The ‘Topping Out’ Tradition
Topping out, or topping off, ceremonies are a time-honoured tradition that signify the successful completion of the structural phase of a project. For centuries, these ceremonies have celebrated the moment a structure reaches its highest point, marking this milestone of construction and granting the opportunity for the individuals involved in the construction of the project to celebrate the progress made.
We recently celebrated the topping out of our Malvern project, Vanguard. The ceremony was complete with an evergreen tree, champagne and the presence of the development’s key contributors and future residents.
While many individuals in the property development and construction industries may have organised and attended these events, how many of us understand the history and tradition behind it?
The history of topping out ceremonies
It appears that topping out ceremonies have been occurring for many centuries, across all manner of cultures. During the pagan era, it is said that an evergreen tree would be hoisted to the tallest point of a building to ward off evil spirits and bring good luck to its occupants. Another aspect of the tradition involves the ancient Scandinavian rite of placing a tree atop a new building to appease the tree-dwelling spirits displaced in its construction. In Egyptian times, it has been evidenced that a tree was placed atop the country’s first stone building to pay respects to those who had lost their life throughout its construction. Along with the erection of a tree or branch that would remain until the building’s completion, a party among the construction workers, the building’s owner and future occupants would also take place.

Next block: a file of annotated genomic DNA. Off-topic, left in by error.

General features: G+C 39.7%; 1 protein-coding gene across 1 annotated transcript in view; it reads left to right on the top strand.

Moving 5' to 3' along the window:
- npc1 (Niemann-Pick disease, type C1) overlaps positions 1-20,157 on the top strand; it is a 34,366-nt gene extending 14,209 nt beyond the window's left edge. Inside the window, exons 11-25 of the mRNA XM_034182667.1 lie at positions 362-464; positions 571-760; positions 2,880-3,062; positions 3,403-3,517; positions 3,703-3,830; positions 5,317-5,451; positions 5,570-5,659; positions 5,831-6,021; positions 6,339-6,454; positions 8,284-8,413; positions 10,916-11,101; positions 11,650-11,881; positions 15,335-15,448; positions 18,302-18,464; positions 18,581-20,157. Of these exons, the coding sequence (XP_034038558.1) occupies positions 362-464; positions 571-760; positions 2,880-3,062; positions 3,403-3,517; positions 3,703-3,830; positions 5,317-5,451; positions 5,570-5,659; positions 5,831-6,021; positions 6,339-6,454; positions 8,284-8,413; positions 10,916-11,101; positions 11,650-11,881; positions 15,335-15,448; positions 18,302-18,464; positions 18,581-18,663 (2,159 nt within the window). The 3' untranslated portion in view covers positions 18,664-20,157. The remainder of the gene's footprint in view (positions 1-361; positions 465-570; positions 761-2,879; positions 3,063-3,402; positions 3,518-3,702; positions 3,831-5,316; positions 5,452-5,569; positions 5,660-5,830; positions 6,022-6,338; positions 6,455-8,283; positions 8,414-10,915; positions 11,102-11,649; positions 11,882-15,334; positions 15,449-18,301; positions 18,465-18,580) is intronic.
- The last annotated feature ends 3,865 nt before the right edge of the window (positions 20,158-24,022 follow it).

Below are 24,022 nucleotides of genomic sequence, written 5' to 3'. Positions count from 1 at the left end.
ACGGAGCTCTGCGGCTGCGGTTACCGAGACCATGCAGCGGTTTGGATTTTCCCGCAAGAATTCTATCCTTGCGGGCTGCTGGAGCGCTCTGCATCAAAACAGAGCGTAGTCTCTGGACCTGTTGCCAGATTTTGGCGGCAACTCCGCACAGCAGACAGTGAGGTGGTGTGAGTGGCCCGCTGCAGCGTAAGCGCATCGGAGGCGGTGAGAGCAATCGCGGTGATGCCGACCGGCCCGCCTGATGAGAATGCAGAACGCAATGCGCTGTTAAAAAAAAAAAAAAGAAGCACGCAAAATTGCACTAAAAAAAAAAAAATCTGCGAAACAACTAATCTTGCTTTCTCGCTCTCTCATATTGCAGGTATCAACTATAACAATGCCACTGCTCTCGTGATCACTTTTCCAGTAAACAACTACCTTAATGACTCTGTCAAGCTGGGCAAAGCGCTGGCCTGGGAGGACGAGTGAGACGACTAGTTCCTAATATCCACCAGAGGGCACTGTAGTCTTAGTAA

Whatever the take on this ceremony, it is clear that it was carried out as a way to impart good fortune for the building’s future inhabitants and offer recognition for a great accomplishment.
Modern topping out ceremonies
Modern day, topping out ceremonies are celebratory affairs that bring together project teams to observe the progress made on site, as well as an opportunity to thank the people involved in erecting the structure. In honour of tradition, often an evergreen tree or sapling branch are still included in these ceremonies.
Placing the final structural beam in place on a building is a significant project milestone. It’s important that we continue traditions that commemorate not only the completion of a project, but that also celebrate the process of building it. These ceremonies not only serve as a nod to the past, but are an acknowledgement of this pinnacle of achievement.